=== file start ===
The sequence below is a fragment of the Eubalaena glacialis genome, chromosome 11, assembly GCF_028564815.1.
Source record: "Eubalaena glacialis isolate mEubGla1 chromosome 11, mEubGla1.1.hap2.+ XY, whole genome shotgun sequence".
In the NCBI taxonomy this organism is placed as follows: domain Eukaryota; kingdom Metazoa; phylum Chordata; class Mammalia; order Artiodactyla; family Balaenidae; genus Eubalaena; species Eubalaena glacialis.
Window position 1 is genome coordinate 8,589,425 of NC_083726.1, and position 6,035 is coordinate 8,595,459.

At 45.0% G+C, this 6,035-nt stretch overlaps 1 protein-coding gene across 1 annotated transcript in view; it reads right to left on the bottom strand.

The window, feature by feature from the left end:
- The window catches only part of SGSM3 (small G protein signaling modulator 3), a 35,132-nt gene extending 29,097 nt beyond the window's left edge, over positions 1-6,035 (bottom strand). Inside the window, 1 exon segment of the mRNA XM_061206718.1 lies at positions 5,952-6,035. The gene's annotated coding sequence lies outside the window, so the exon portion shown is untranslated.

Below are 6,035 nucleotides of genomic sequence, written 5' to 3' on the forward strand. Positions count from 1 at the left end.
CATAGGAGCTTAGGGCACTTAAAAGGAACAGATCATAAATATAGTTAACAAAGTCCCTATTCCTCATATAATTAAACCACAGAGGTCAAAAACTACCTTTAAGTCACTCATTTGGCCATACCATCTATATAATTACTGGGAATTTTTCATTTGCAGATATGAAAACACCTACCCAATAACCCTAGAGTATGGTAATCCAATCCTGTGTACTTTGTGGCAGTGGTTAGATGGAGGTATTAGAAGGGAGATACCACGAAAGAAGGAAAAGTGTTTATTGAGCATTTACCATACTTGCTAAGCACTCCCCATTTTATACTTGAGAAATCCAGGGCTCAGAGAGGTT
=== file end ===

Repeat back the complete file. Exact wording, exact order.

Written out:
The sequence below is a fragment of the Eubalaena glacialis genome, chromosome 11, assembly GCF_028564815.1.
Source record: "Eubalaena glacialis isolate mEubGla1 chromosome 11, mEubGla1.1.hap2.+ XY, whole genome shotgun sequence".
In the NCBI taxonomy this organism is placed as follows: domain Eukaryota; kingdom Metazoa; phylum Chordata; class Mammalia; order Artiodactyla; family Balaenidae; genus Eubalaena; species Eubalaena glacialis.
Window position 1 is genome coordinate 8,589,425 of NC_083726.1, and position 6,035 is coordinate 8,595,459.

At 45.0% G+C, this 6,035-nt stretch overlaps 1 protein-coding gene across 1 annotated transcript in view; it reads right to left on the bottom strand.

The window, feature by feature from the left end:
- The window catches only part of SGSM3 (small G protein signaling modulator 3), a 35,132-nt gene extending 29,097 nt beyond the window's left edge, over positions 1-6,035 (bottom strand). Inside the window, 1 exon segment of the mRNA XM_061206718.1 lies at positions 5,952-6,035. The gene's annotated coding sequence lies outside the window, so the exon portion shown is untranslated.

Below are 6,035 nucleotides of genomic sequence, written 5' to 3' on the forward strand. Positions count from 1 at the left end.
CATAGGAGCTTAGGGCACTTAAAAGGAACAGATCATAAATATAGTTAACAAAGTCCCTATTCCTCATATAATTAAACCACAGAGGTCAAAAACTACCTTTAAGTCACTCATTTGGCCATACCATCTATATAATTACTGGGAATTTTTCATTTGCAGATATGAAAACACCTACCCAATAACCCTAGAGTATGGTAATCCAATCCTGTGTACTTTGTGGCAGTGGTTAGATGGAGGTATTAGAAGGGAGATACCACGAAAGAAGGAAAAGTGTTTATTGAGCATTTACCATACTTGCTAAGCACTCCCCATTTTATACTTGAGAAATCCAGGGCTCAGAGAGGTT